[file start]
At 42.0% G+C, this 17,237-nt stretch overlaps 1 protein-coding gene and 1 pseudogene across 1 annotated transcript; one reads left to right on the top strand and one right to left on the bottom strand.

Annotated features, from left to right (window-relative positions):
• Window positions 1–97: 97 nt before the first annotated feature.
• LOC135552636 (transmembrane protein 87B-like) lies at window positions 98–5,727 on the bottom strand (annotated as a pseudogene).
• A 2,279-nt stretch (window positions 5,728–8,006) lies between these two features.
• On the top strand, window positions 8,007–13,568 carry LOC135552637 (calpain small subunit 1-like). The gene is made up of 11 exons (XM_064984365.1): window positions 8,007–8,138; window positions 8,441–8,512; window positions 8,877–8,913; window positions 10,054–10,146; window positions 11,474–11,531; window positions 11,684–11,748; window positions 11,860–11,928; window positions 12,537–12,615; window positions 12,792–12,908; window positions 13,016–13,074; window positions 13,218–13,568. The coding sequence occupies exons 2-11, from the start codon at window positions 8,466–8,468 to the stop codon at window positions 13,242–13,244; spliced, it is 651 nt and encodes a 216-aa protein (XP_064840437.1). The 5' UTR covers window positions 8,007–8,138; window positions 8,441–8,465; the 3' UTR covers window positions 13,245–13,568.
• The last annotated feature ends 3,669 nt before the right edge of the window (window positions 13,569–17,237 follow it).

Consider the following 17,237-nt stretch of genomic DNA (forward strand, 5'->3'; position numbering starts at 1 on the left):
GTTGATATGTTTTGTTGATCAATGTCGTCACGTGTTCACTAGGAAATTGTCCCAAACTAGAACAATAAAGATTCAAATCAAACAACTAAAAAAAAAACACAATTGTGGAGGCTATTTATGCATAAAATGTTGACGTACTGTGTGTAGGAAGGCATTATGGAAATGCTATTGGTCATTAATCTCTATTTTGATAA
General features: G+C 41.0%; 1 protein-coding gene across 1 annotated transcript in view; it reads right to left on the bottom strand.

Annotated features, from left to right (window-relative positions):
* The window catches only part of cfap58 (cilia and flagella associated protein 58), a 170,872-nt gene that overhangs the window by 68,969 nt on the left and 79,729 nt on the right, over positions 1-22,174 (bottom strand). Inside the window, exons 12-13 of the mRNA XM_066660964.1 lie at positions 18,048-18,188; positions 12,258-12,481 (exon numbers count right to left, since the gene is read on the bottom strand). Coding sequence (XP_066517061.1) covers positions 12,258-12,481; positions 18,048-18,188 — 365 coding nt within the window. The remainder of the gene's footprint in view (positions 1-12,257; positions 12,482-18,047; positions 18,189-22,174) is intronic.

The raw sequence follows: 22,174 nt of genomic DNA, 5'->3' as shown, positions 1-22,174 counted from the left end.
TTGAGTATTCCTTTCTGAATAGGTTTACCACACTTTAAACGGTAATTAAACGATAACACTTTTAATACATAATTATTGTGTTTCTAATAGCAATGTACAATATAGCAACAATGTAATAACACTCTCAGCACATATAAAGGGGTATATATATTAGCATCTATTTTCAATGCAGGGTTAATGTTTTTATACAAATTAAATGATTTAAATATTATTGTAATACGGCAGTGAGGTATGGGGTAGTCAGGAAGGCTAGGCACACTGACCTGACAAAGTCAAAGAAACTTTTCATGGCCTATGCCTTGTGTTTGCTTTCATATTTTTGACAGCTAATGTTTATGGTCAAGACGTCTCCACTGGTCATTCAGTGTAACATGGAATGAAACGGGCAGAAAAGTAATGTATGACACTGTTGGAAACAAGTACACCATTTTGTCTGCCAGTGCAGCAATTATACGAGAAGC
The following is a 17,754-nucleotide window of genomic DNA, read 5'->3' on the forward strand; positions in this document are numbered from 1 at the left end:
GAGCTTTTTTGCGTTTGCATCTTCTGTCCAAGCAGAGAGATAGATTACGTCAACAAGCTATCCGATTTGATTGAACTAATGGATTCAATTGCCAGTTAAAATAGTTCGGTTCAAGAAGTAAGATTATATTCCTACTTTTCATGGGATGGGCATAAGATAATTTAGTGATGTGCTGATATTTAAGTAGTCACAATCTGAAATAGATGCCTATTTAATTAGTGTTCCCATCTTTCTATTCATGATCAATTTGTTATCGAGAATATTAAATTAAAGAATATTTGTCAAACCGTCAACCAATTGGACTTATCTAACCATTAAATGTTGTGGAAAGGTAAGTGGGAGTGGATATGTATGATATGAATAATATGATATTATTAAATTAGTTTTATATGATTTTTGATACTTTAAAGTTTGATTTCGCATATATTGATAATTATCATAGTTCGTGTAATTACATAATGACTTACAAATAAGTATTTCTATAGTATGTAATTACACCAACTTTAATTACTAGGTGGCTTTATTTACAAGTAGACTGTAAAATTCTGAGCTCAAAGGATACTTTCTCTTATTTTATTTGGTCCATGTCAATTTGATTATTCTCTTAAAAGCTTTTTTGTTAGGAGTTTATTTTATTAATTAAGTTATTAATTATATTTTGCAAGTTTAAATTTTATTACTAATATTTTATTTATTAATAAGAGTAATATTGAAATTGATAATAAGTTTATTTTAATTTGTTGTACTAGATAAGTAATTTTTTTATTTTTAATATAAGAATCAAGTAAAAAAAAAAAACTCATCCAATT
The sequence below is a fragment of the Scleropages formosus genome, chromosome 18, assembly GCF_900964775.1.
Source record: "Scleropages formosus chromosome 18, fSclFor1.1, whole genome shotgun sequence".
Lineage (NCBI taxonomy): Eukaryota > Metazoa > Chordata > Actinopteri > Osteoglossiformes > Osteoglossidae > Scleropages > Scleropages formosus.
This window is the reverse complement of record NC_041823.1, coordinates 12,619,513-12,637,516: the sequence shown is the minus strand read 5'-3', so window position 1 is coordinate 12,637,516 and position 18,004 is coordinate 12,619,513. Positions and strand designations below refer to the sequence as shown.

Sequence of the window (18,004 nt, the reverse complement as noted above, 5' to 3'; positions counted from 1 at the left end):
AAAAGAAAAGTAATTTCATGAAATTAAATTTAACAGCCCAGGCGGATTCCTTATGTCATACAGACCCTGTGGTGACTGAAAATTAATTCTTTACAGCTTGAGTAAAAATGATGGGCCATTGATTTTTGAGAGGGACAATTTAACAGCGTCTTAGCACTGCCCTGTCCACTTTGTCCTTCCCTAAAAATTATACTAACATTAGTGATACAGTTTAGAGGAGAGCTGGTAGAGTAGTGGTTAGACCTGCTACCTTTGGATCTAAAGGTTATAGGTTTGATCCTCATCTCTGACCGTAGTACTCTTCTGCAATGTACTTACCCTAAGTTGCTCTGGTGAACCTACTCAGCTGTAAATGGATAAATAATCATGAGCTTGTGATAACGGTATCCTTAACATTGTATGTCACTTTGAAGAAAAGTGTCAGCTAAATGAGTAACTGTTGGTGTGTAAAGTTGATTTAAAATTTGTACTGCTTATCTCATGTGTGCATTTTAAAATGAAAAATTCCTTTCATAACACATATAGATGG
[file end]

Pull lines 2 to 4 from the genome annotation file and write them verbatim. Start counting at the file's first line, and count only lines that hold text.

Annotated features, from left to right (window-relative positions):
• Window positions 1–97: 97 nt before the first annotated feature.
• LOC135552636 (transmembrane protein 87B-like) lies at window positions 98–5,727 on the bottom strand (annotated as a pseudogene).